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James Houston and the artists of Cape Dorset

The Story


James Houston first traveled to the remote community of Cape Dorset in 1949 in pursuit of his own art. There, he quickly recognized an undiscovered mine of artistic talent among the people of the region and introduced them to art techniques such as print-making. He went on to become the driving force behind a multimillion-dollar art industry, bringing radical change to the Arctic and its inhabitants and profoundly changing his own life. In this 1987 profile by CBC Television's The Fifth Estate, Houston also meets with his old friend Kenojuak, now a renowned print-maker.

Medium: Television
Program: The Fifth Estate
Broadcast Date: Sept. 29, 1987
Guests: James Houston, Kenojuak, Osuitok Ipeelee
Reporter: Bob McKeown
Duration: 13:38

Did You know?


• James Archibald Houston was born in Toronto June 12, 1921, and died in Connecticut on April 17, 2005. After serving during the Second World War, he he studied in France for a year.  On his return to Canada, he went to the Artic, and thus began his life-long connection with the people and art of that region.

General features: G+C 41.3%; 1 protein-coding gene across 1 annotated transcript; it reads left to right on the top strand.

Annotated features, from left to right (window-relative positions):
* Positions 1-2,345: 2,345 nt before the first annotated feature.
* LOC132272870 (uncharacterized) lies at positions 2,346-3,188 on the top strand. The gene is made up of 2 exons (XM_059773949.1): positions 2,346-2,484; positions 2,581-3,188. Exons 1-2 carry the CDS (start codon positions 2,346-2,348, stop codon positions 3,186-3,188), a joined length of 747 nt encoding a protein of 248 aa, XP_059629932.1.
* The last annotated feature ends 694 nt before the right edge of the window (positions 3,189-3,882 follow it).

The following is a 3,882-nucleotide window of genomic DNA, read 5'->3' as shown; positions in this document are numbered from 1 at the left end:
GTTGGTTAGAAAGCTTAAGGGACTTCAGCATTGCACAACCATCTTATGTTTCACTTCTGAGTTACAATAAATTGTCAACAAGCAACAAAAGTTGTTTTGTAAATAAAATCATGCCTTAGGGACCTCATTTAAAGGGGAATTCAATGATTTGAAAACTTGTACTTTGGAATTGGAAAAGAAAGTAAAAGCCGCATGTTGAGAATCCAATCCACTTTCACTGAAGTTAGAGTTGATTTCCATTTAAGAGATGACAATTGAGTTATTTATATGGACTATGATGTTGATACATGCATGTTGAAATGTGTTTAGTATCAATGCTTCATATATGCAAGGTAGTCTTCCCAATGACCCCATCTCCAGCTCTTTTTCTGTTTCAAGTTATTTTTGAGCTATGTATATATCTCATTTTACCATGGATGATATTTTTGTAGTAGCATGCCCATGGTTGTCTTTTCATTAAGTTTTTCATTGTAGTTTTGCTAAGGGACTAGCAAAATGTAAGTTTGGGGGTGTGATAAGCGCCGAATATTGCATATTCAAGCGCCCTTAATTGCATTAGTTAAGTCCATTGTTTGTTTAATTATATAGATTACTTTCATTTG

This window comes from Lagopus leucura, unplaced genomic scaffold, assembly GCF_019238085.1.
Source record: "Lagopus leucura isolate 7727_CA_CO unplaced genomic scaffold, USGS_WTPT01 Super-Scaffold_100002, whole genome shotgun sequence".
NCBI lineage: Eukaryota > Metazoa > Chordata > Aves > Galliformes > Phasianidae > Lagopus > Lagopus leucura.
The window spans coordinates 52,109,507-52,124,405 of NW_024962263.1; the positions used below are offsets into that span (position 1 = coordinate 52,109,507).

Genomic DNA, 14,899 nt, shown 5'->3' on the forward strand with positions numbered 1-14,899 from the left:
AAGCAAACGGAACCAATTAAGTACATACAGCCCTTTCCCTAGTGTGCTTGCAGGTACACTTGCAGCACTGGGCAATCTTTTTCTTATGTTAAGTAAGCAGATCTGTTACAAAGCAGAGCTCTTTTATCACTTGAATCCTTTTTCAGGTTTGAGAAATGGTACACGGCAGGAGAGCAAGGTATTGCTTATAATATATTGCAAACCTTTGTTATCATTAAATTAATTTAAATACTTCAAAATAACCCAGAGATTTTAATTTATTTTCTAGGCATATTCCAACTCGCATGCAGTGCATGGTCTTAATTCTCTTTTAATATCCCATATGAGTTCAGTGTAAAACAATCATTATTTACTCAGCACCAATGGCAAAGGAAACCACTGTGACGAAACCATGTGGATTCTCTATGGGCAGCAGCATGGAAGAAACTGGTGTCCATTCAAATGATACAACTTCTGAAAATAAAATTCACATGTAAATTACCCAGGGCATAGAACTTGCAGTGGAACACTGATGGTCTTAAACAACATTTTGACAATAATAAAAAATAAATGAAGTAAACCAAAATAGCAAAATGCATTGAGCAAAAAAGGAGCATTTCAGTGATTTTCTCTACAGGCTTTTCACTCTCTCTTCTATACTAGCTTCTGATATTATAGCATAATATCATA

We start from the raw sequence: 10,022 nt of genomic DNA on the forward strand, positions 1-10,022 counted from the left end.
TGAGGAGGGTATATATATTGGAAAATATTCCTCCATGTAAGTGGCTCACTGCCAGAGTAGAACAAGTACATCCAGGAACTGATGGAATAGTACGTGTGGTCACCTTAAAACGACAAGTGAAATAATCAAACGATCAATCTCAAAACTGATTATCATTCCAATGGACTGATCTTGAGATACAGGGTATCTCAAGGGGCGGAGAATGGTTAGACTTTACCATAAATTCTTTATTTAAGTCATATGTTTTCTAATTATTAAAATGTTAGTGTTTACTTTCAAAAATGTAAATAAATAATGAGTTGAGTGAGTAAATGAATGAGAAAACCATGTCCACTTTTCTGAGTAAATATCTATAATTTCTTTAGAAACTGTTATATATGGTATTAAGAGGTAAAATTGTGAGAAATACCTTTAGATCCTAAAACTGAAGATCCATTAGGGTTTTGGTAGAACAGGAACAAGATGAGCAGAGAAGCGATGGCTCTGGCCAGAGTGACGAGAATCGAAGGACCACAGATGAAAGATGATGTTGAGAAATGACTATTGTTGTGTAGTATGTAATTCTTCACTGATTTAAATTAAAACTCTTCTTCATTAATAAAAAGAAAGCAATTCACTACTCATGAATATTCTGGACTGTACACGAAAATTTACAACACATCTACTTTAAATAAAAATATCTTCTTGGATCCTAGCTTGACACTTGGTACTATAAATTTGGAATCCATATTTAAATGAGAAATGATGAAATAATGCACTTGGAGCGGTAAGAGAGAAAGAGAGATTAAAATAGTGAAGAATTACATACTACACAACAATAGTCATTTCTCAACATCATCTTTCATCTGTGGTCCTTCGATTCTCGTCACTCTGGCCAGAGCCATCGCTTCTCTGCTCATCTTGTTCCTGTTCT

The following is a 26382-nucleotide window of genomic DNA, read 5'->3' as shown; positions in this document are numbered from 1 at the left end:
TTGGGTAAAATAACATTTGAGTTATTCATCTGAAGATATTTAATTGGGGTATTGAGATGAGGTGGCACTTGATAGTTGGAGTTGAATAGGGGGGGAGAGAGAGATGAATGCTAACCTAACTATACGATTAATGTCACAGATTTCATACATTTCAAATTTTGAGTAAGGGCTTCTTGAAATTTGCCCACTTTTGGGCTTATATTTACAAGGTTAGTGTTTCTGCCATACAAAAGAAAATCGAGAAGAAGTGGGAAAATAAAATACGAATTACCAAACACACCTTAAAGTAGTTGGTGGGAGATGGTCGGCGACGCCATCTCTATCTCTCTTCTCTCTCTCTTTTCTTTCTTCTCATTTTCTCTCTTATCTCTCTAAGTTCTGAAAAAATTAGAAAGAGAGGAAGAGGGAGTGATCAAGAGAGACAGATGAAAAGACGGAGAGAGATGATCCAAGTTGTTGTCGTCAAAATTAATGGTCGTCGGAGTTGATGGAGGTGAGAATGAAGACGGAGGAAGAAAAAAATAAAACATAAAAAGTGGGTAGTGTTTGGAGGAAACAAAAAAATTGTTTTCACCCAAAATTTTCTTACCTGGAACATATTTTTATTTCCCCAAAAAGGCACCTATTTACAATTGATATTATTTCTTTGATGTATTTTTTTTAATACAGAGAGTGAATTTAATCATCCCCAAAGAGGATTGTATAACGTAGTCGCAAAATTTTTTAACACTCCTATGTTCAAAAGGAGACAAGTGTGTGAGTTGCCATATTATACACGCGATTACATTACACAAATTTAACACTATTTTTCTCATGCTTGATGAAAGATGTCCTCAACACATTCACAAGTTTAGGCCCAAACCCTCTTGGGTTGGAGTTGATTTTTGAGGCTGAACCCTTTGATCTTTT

• In an article published on April 6, 1961, the Globe and Mail reported that residents of Cape Dorset were reaping happy benefits in the form of "cozy homes" instead of igloos, stoves to cook on instead of open fires, and inner-spring mattresses to sleep on.  The average price of a print was between ten and 75 dollars, with a rising resale value.  In one instance, a print resold for 500 dollars.  The dollars paid for art sales went back into the co-operative fund, and the article notes that some funds allowed for the establishment of a bakery, where local women can now buy bread "as tasty as any produced in Ottawa".



 


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